A Day on the Badger Honor Flight
Savant has always valued organizations and programs that align with our corporate values. Philanthropy is part of our culture; we believe it is good business to support the areas in which our clients, employees, and offices are located through charitable giving, corporate sponsorships, and volunteerism. One specific organization we are proud to sponsor is Badger Honor Flight. Through this sponsorship, Brent Lindell, a financial advisor in our Madison office, was given the opportunity to serve and honor veterans from WWII, Korea, and Vietnam. Here is Brent’s story from his important mission on October 7, 2017.
Close to the Heart
Four years ago, my wife and I packed up our kids and ventured to the Dane County Regional (Madison) Airport on a Saturday night. When we got there, the place was bustling; a roped-off 10-foot wide path ran down the entire length of the terminal. By 9:00 pm, the place was packed; 5,000 people crowded on both sides of the roped-off aisle. By 10:00 pm, an old-fashioned band was playing 1940s tunes, and both the escalator and elevator at the far end of the airport started running.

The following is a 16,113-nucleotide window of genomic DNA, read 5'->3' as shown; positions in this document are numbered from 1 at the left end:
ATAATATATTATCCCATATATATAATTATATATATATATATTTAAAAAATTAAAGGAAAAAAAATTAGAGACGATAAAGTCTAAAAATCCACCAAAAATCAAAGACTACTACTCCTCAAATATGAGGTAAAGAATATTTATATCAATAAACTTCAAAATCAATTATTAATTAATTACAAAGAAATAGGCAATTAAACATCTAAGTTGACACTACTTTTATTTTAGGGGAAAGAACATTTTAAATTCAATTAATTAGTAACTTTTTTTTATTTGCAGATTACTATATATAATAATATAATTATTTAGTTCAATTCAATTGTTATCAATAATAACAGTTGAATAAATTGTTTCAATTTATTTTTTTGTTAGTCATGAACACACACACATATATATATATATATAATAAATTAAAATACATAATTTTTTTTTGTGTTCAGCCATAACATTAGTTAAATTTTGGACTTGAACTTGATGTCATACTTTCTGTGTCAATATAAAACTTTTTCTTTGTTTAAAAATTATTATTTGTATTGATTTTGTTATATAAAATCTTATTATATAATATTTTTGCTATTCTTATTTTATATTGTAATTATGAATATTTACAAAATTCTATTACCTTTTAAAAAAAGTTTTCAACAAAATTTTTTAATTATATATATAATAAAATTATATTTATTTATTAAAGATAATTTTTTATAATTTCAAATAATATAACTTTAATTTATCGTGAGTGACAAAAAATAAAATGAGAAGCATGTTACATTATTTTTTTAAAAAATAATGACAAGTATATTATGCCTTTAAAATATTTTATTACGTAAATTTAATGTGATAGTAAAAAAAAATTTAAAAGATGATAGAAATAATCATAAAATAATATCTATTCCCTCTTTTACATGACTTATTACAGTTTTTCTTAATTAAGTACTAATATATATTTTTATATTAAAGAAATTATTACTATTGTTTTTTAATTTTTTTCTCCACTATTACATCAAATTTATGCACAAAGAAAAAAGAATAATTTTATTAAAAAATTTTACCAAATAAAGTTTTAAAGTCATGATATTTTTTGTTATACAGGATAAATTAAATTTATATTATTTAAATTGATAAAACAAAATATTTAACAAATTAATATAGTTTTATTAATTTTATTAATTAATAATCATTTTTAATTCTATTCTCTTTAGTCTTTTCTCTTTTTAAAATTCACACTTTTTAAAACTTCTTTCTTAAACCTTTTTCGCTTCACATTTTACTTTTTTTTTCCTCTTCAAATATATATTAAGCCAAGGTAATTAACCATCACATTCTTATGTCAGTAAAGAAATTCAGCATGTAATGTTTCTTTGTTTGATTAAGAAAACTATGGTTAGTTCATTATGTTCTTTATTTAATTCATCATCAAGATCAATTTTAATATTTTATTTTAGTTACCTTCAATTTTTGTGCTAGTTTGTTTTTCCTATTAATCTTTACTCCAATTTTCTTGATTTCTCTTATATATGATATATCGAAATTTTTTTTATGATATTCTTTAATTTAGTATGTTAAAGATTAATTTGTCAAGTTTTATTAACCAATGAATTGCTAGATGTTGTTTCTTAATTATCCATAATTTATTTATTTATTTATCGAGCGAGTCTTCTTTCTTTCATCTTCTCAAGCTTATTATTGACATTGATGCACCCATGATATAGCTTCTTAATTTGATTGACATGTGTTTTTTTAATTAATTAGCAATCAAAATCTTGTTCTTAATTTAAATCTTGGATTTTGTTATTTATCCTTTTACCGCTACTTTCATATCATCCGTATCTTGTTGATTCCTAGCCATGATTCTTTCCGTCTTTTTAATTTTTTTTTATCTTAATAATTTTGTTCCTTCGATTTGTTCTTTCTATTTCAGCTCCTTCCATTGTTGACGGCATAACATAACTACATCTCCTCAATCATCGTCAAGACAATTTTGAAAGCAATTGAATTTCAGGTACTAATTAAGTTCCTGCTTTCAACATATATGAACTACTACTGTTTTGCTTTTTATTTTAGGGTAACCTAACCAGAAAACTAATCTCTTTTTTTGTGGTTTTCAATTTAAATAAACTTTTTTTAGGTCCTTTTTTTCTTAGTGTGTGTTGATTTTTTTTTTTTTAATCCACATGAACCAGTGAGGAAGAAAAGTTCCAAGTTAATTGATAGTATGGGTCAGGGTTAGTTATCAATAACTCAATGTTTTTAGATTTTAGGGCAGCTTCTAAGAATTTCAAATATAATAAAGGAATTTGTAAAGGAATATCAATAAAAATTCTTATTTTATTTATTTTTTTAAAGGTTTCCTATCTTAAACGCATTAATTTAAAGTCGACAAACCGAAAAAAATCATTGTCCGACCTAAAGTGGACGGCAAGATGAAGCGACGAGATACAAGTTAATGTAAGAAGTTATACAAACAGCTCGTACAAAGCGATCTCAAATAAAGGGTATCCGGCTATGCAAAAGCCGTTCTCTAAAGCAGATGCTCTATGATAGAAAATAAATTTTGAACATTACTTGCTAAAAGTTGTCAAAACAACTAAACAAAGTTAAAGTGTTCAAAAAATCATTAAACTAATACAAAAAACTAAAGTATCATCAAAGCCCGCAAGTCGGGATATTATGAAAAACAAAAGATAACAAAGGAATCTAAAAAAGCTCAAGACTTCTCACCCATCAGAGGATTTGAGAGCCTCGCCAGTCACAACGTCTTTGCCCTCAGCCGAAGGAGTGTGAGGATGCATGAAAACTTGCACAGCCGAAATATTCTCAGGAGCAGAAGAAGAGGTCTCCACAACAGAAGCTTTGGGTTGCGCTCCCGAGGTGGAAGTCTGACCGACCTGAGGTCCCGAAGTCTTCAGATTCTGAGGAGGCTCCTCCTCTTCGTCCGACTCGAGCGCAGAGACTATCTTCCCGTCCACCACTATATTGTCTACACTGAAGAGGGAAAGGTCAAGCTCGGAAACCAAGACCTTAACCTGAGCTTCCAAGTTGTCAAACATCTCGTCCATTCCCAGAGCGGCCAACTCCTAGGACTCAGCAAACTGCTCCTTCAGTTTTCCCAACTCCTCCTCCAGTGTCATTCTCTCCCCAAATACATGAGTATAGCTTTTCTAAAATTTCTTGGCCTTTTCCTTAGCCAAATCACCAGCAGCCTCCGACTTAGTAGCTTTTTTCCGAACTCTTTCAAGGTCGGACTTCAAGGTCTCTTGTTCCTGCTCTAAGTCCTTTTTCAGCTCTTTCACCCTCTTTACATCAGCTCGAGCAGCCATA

Coming down the escalator and getting off the elevator were more than 80 veterans. Most were World War II vets, but there were a few Korean War vets mixed in. The vast majority were in their late 80s to early 90s. Some of them came down the elevator in wheelchairs, some came down the escalator standing and then got into wheel chairs, some used canes and walkers, and a few walked unaided. My wife’s grandfather was one of these veterans.